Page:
Article

Update on COVID-19 related employment tax concessions and exemptions

GES Newsflash | 18 January 2021

Overview

In March 2020, Revenue announced a number of COVID-19 pandemic related concessions/exemptions on a wide-range of employment tax matters ranging from benefits-in-kind to expatriate tax matters. These concessions/exemptions were well timed and proved very helpful to employers struggling to deal with the unforeseen issues brought about by the onset of the pandemic. For a summary of the prior guidance, please see our newsflash here.

On 21 December 2020, Revenue announced that most of these concessions/ exemptions would be withdrawn from 1 January 2021. On foot of the subsequent Level 5 public health restrictions introduced by the Irish Government, on 14 January 2021, Revenue issued a further announcement where they confirmed that a number of the benefit-in-kind related concessions/exemptions would continue to apply in 2021 until further notice. However, most of the expatriate tax related concessions/exemptions have been withdrawn from 1 January 2021.

The following tables summarise the current position on these benefit-in-kind and expatriate tax concessions/exemptions.

Benefit-In-Kind concessions update

Benefit-in-Kind
Position from March 2020 to 31 December 2020
Position in 2021
Reimbursement of holiday/flight cancellation costs for employees returning to Ireland
Tax exempt
Taxable
Reimbursement of taxi fares for transporting employees to/from work due to health and safety concerns
Tax exempt
Tax exempt (until further notice)
Costs of COVID-19 Testing at a workplace/Employer provided COVID-19 test kits
Tax exempt
Tax exempt (until further notice)
Costs of Flu vaccination at workplace/reimbursement to employee/direct payment to registered practitioner
Tax exempt Tax exempt (until further notice)
Employer provided equipment
Tax exempt Tax exempt (until further notice)
Temporary Employer Provided Accommodation to mitigate potential COVID-19 transmission risks
Tax exempt Tax exempt (until further notice)
Small Benefit Exemption
More than one voucher/other tangible item (e.g. hamper) allowed in order to recognise exceptional efforts of frontline or other key staff up to a total of €500 per annum More than one voucher/other tangible item (e.g. hamper) allowed in order to recognise exceptional efforts of frontline or other key staff up to a total of €500 per annum
Employer Provided Vehicles
Concessions apply – see below for detail Concessions apply (until further notice) – see below for detail

Continuation of Company Car BIK Concession

This means that, for the time being:

  1. Where an employer takes back possession of the vehicle and an employee has no access to the vehicle, no BIK shall apply for the period.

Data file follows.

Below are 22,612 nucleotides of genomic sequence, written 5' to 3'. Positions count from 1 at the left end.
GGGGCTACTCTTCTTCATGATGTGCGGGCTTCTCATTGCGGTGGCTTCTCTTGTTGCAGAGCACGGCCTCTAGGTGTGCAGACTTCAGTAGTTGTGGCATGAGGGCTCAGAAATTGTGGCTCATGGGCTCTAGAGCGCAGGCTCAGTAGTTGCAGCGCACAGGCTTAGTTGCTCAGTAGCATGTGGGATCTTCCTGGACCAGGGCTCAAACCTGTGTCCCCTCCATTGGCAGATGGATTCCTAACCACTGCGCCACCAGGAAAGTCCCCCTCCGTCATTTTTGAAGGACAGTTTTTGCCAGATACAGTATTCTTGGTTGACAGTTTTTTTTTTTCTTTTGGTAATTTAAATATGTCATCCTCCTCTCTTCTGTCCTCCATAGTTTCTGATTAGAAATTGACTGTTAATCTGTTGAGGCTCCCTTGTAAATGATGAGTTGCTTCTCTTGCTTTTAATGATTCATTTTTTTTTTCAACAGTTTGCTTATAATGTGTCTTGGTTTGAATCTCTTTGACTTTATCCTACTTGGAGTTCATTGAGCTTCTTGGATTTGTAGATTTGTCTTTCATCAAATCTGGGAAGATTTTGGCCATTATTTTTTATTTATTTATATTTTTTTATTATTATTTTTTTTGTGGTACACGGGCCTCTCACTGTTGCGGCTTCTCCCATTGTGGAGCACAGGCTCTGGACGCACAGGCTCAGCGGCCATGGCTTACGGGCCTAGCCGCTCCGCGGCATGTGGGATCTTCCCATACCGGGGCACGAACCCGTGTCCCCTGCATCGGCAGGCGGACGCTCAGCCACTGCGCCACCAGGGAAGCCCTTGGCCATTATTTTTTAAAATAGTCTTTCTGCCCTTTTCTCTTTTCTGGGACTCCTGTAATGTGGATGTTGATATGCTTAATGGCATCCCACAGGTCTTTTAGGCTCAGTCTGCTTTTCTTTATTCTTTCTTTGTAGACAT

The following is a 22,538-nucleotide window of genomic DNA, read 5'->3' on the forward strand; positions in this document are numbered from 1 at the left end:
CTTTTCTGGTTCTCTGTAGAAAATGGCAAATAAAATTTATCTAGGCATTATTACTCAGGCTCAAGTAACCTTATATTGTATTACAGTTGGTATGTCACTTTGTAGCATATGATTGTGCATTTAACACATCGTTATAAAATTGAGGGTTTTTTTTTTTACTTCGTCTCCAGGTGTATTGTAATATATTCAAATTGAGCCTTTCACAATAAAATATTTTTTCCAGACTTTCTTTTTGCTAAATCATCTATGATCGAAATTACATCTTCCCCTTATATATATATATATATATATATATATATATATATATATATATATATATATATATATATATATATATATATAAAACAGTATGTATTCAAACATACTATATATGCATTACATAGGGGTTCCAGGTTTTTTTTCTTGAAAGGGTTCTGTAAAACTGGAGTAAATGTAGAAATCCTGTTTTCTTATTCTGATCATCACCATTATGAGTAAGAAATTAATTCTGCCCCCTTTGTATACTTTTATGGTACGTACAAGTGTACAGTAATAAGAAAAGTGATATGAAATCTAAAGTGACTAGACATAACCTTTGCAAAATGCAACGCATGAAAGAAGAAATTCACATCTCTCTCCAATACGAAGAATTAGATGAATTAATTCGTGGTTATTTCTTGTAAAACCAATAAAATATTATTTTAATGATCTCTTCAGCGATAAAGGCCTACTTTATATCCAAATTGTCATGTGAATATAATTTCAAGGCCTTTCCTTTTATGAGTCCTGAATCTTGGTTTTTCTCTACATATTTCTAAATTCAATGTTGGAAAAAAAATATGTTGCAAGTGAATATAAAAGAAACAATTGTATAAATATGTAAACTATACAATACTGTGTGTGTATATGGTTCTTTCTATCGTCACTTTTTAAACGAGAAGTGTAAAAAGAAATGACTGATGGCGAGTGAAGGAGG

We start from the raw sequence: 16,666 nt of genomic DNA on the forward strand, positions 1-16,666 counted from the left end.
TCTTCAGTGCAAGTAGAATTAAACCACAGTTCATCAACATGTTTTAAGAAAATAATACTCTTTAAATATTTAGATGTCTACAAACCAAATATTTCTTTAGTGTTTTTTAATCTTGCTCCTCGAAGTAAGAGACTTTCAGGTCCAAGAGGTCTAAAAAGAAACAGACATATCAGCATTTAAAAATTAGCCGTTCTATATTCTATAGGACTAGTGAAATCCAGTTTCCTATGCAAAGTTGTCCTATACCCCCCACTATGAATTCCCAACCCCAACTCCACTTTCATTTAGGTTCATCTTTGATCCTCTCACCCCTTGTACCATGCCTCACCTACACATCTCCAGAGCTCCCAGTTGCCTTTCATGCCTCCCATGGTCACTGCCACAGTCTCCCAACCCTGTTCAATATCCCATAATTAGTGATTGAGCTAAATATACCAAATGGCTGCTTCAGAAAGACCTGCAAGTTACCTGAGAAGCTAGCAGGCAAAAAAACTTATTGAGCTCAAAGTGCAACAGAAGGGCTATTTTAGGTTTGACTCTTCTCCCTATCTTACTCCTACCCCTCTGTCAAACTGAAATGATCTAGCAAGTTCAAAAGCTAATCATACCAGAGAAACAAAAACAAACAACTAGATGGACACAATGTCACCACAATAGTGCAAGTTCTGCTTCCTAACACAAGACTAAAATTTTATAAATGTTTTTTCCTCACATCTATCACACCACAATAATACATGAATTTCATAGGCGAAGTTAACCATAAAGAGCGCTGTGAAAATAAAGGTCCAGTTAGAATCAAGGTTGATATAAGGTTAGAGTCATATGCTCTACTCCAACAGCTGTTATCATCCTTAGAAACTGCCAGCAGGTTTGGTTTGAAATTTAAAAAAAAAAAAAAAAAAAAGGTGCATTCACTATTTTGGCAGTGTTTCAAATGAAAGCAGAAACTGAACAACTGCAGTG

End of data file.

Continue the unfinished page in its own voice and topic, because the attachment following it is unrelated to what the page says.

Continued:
2. Where an employee retains possession of a vehicle, but the employer prohibits the use of the vehicle, no BIK shall apply if the vehicle is not used for private use.
  3. Where an employee has a car provided by his or her employer and
  • the circumstances in the previous examples do not apply
  • limited or reduced business mileage (if any) is undertaken due to the COVID-19 crisis, and
  • personal use is limited

The amount of business mileage travelled in January 2020 may be used as a base month for the purposes of calculating the amount of BIK due. Thus, the percentage applied in the calculation of the cash equivalent, which is based on annualised business mileage, may have regard to the actual business mileage for January 2020, for the current period of the COVID-19 restrictions. Appropriate records should be kept, for example business mileage travelled in January, amount of private use, photographic evidence of odometer, etc.

For employees in the motor industry who have the use of company cars, the concession regarding the special rules for determining the cash equivalent will continue (until further notice) where due to current restrictions the employee is unable to change their vehicle within the normal one month limit.

Expatriate tax concessions withdrawn from 1 January 2021

Requirement
Position from March 2020 to 31 December 2020 Position in 2021
Operation of payroll taxes on foreign employments exercised in Ireland No requirement to operate payroll taxes where foreign company employee was working outside Ireland prior to COVID-19 and temporarily relocated to Ireland
Note – employee may be liable to Irish income taxes via self-assessment on their employment income depending on their residence position
Payroll taxes must be operated unless PAYE dispensation available (see details on our previous Newsflash here)
Employer must file SARP1A form for Special Assignee Relief Programme (SARP) for relevant employees within 90 days from the date of arrival in Ireland (see further commentary on SARP below) 60 days extension to application period provided; 150 day maximum application period
90 days maximum application period for arrivals from 1 January 2021 (arrivals in late 2020 can avail of the 60 days extended period)
Employer must file PAYE dispensation application within 30 days from date of arrival in Ireland for short-term business travellers/assignees spending in excess of 60 workdays and less than 183 days in Ireland in a tax year (see details on our previous Newsflash here)